"A conservative is a statesman who is enamored with existing evils, as distinguished from a liberal, who wishes to replace those evils with others."
- Ambrose Bierce
During the turbulent anti-everything '70s, I had a friend who worked for the Conservative Baptist Foreign Mission Society. Although her organization enjoyed high esteem, she scanned the political landscape at the time and came to a startling conclusion: "Every word in our title is now politically incorrect."
Baptist? Can't be religious. Man is responsible for his own destiny.
Foreign? We have enough problems here at home.
Mission? What are we doing trotting around the world telling other people how to run their countries?
Society? Who cares about society anymore? It's the "me generation."
But it was "conservative" that people most identified as the scurrilous, four-letter-word. Conservative, as in: the way things used to be done; the way people conduct themselves when duty, cause and commitment rein them in. Conservative: life with restraints.
My, how the political pendulum swings!
Almost every candidate running for office this year is saying the same thing: "Conservative - Pro-Family - Elect me and I'll bring back the good old, back-to-basics, God-fearing lifestyle of our Founding Fathers"
Funny, but few people are calling the 12-letter word a four-letter word anymore, and it's the once-heralded liberal who is embarrassed to reveal his positions.
I haven't always associated the left and right wings of the philosophical world with politics. In my small-town, Christian-school background, the words "liberal" and "conservative" were reserved for things theological, or what you believed about God. So when my environment enlarged to include politics, it was only natural for me to believe the good guys wore conservative hats, and liberals were the ones you probably wouldn't find in Heaven and, therefore, shouldn't seat in office.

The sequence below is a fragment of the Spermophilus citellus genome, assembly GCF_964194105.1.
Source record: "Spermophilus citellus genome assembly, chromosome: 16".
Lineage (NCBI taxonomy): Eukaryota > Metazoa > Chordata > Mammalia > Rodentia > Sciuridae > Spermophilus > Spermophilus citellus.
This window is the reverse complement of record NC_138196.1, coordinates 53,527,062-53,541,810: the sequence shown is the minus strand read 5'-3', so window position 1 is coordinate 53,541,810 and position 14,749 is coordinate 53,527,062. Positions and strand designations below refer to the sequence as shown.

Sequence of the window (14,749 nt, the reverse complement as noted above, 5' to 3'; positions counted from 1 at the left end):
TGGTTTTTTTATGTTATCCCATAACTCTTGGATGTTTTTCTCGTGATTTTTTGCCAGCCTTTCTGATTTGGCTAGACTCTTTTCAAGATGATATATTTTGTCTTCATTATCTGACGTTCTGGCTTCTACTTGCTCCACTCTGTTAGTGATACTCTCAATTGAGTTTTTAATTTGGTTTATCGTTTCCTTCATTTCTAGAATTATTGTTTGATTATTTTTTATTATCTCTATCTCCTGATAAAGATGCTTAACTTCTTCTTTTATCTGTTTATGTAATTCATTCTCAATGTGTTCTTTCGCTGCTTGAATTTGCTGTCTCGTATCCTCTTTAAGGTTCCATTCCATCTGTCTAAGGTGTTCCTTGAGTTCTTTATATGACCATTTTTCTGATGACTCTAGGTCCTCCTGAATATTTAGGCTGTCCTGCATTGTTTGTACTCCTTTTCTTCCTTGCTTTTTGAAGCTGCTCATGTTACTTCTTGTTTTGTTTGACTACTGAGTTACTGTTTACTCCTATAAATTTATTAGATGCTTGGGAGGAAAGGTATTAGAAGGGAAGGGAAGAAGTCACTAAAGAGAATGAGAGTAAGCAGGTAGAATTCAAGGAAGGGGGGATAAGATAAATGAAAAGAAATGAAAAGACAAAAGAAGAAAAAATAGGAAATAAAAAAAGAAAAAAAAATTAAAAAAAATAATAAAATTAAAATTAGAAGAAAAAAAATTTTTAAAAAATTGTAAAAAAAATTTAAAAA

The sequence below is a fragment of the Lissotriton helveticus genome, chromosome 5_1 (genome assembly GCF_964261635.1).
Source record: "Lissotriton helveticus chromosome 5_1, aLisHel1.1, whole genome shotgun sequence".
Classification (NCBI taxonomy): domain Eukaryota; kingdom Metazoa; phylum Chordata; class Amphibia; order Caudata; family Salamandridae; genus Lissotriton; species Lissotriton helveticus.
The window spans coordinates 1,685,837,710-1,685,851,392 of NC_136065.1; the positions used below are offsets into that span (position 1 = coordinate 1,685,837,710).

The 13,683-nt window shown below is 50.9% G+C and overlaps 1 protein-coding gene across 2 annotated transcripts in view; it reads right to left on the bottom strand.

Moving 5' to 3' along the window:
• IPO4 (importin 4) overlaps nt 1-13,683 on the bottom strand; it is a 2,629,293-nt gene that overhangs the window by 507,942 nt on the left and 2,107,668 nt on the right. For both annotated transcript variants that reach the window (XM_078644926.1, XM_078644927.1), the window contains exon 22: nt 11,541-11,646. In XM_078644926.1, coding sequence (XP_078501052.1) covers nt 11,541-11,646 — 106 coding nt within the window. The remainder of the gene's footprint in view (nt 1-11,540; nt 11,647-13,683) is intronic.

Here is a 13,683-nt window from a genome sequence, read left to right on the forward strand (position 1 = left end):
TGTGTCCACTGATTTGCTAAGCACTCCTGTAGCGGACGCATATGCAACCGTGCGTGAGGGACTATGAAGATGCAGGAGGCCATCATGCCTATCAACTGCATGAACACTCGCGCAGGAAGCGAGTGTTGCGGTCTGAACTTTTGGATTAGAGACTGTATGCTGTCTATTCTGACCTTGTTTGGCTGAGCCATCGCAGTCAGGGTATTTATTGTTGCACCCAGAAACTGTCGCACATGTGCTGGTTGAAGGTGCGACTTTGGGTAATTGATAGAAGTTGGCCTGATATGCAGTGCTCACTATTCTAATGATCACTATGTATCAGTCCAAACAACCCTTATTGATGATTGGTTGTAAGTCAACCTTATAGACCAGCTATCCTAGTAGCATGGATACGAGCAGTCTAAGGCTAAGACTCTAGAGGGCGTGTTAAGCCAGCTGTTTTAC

Some judgments, I now know, are best left to God. But when it comes to marking a ballot, the decision is left to us. Therefore, to clarify the meaning of these two opposing words, I decided to see what the experts say.
Old (1952) Webster - Conservative: "cautious; tendency to preserve what is established; opposition to change; one who aims to preserve from ruin, innovation or radical change." Liberal: "free; advocating what pleases or is agreeable; one with a bountiful, generous heart; not (too) selfish, literal, or strict: an advocate of freedom from restraint, especially in politics and religion."
New (2000) American Heritage - Conservative: "Favoring traditional values; tending to oppose change; cautious; restrained. Liberal: Not limited by traditional views or dogmas; open to new ideas; broad-minded; not strict or literal (but) loose or approximate; unrestrained."
And a cross-section of the wise and the wise-cracking - Conservative: "There's always a certain meanness in the argument of conservatism, joined with a certain superiority in its fact" (Ralph Waldo Emerson); "Habit is society's most precious conservative agent" (William James). Liberal: "A liberal is a man too broadminded to take his own side in a quarrel" (Robert Frost); "Liberals can understand everything except people who don't understand them" (Lenny Bruce).
I suspect, however, that those who are writing today's political ads don't get their material from a lexicon, but from the finger-in-the-wind rule of public opinion. Maybe there is such a thing as evolution within in a species but, like his conservative counterpart, it takes more than 25 years for even a liberal leopard to change his spots.
So don't be fooled by the label, but be informed about the man or woman seeking your vote. And please, on Nov. 7, don't be among the approximately 50 percent of registered voters in Columbia County who, traditionally or otherwise, don't bother to vote in an off-year election.
Barbara Seaborn is a local freelance writer. E-mail comments to seabara@ aol.com.
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